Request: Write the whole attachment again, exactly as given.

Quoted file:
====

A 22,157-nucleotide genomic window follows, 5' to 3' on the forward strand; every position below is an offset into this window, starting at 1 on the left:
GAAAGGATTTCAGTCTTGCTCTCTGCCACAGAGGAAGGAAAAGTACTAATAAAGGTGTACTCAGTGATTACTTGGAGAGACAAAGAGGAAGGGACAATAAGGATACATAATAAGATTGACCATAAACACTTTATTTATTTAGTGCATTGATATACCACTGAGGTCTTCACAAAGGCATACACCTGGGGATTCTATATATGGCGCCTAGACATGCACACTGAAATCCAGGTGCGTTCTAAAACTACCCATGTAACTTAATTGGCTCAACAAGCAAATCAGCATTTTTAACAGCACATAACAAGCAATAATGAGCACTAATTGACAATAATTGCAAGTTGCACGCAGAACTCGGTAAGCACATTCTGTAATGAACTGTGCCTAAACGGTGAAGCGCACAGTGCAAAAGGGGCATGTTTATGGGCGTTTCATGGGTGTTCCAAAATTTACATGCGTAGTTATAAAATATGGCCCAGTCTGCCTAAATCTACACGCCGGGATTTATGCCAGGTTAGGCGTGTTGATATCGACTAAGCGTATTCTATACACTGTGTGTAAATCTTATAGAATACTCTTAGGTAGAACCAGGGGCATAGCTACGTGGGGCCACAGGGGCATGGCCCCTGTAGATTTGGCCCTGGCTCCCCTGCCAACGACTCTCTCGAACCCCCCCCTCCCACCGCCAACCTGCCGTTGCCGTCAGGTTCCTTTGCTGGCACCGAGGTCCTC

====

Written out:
A 22,157-nucleotide genomic window follows, 5' to 3' on the forward strand; every position below is an offset into this window, starting at 1 on the left:
GAAAGGATTTCAGTCTTGCTCTCTGCCACAGAGGAAGGAAAAGTACTAATAAAGGTGTACTCAGTGATTACTTGGAGAGACAAAGAGGAAGGGACAATAAGGATACATAATAAGATTGACCATAAACACTTTATTTATTTAGTGCATTGATATACCACTGAGGTCTTCACAAAGGCATACACCTGGGGATTCTATATATGGCGCCTAGACATGCACACTGAAATCCAGGTGCGTTCTAAAACTACCCATGTAACTTAATTGGCTCAACAAGCAAATCAGCATTTTTAACAGCACATAACAAGCAATAATGAGCACTAATTGACAATAATTGCAAGTTGCACGCAGAACTCGGTAAGCACATTCTGTAATGAACTGTGCCTAAACGGTGAAGCGCACAGTGCAAAAGGGGCATGTTTATGGGCGTTTCATGGGTGTTCCAAAATTTACATGCGTAGTTATAAAATATGGCCCAGTCTGCCTAAATCTACACGCCGGGATTTATGCCAGGTTAGGCGTGTTGATATCGACTAAGCGTATTCTATACACTGTGTGTAAATCTTATAGAATACTCTTAGGTAGAACCAGGGGCATAGCTACGTGGGGCCACAGGGGCATGGCCCCTGTAGATTTGGCCCTGGCTCCCCTGCCAACGACTCTCTCGAACCCCCCCCTCCCACCGCCAACCTGCCGTTGCCGTCAGGTTCCTTTGCTGGCACCGAGGTCCTC